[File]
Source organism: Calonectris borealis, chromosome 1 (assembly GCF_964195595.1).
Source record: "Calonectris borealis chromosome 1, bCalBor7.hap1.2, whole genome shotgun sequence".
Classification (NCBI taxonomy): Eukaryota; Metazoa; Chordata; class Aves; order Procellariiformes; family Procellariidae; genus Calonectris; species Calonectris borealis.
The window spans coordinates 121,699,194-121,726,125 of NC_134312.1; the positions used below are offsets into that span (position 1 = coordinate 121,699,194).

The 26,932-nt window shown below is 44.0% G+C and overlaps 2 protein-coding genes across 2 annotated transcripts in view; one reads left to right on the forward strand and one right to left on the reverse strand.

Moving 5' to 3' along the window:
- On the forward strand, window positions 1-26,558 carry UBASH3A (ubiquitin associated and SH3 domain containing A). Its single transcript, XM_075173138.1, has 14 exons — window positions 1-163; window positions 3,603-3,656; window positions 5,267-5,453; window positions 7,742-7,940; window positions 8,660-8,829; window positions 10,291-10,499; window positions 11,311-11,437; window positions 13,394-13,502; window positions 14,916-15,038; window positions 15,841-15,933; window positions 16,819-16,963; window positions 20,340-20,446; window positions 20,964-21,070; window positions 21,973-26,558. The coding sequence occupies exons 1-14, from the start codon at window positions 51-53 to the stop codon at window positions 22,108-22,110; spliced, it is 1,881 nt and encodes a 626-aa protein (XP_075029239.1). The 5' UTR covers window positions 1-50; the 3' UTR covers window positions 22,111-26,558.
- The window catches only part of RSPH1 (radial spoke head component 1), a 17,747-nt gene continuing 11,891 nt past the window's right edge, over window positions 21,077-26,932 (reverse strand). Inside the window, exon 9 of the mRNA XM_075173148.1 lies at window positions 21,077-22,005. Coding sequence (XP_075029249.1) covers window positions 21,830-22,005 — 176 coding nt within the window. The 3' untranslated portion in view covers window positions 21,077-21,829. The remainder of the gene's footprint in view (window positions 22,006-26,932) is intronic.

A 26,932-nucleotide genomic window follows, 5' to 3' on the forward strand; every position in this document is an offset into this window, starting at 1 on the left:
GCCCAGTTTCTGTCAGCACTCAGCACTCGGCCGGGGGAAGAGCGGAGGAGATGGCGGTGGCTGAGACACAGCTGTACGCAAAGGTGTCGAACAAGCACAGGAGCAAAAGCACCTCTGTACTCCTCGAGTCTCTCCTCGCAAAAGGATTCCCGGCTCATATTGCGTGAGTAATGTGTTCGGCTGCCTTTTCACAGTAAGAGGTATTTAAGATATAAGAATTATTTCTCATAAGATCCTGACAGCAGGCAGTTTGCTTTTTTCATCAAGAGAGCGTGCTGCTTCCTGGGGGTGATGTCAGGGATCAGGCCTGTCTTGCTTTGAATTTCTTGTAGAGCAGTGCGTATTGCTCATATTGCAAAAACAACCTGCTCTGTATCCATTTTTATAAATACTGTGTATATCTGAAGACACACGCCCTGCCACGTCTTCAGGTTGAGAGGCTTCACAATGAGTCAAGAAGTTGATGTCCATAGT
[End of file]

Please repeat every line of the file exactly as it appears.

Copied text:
Source organism: Calonectris borealis, chromosome 1 (assembly GCF_964195595.1).
Source record: "Calonectris borealis chromosome 1, bCalBor7.hap1.2, whole genome shotgun sequence".
Classification (NCBI taxonomy): Eukaryota; Metazoa; Chordata; class Aves; order Procellariiformes; family Procellariidae; genus Calonectris; species Calonectris borealis.
The window spans coordinates 121,699,194-121,726,125 of NC_134312.1; the positions used below are offsets into that span (position 1 = coordinate 121,699,194).

The 26,932-nt window shown below is 44.0% G+C and overlaps 2 protein-coding genes across 2 annotated transcripts in view; one reads left to right on the forward strand and one right to left on the reverse strand.

Moving 5' to 3' along the window:
- On the forward strand, window positions 1-26,558 carry UBASH3A (ubiquitin associated and SH3 domain containing A). Its single transcript, XM_075173138.1, has 14 exons — window positions 1-163; window positions 3,603-3,656; window positions 5,267-5,453; window positions 7,742-7,940; window positions 8,660-8,829; window positions 10,291-10,499; window positions 11,311-11,437; window positions 13,394-13,502; window positions 14,916-15,038; window positions 15,841-15,933; window positions 16,819-16,963; window positions 20,340-20,446; window positions 20,964-21,070; window positions 21,973-26,558. The coding sequence occupies exons 1-14, from the start codon at window positions 51-53 to the stop codon at window positions 22,108-22,110; spliced, it is 1,881 nt and encodes a 626-aa protein (XP_075029239.1). The 5' UTR covers window positions 1-50; the 3' UTR covers window positions 22,111-26,558.
- The window catches only part of RSPH1 (radial spoke head component 1), a 17,747-nt gene continuing 11,891 nt past the window's right edge, over window positions 21,077-26,932 (reverse strand). Inside the window, exon 9 of the mRNA XM_075173148.1 lies at window positions 21,077-22,005. Coding sequence (XP_075029249.1) covers window positions 21,830-22,005 — 176 coding nt within the window. The 3' untranslated portion in view covers window positions 21,077-21,829. The remainder of the gene's footprint in view (window positions 22,006-26,932) is intronic.

A 26,932-nucleotide genomic window follows, 5' to 3' on the forward strand; every position in this document is an offset into this window, starting at 1 on the left:
GCCCAGTTTCTGTCAGCACTCAGCACTCGGCCGGGGGAAGAGCGGAGGAGATGGCGGTGGCTGAGACACAGCTGTACGCAAAGGTGTCGAACAAGCACAGGAGCAAAAGCACCTCTGTACTCCTCGAGTCTCTCCTCGCAAAAGGATTCCCGGCTCATATTGCGTGAGTAATGTGTTCGGCTGCCTTTTCACAGTAAGAGGTATTTAAGATATAAGAATTATTTCTCATAAGATCCTGACAGCAGGCAGTTTGCTTTTTTCATCAAGAGAGCGTGCTGCTTCCTGGGGGTGATGTCAGGGATCAGGCCTGTCTTGCTTTGAATTTCTTGTAGAGCAGTGCGTATTGCTCATATTGCAAAAACAACCTGCTCTGTATCCATTTTTATAAATACTGTGTATATCTGAAGACACACGCCCTGCCACGTCTTCAGGTTGAGAGGCTTCACAATGAGTCAAGAAGTTGATGTCCATAGT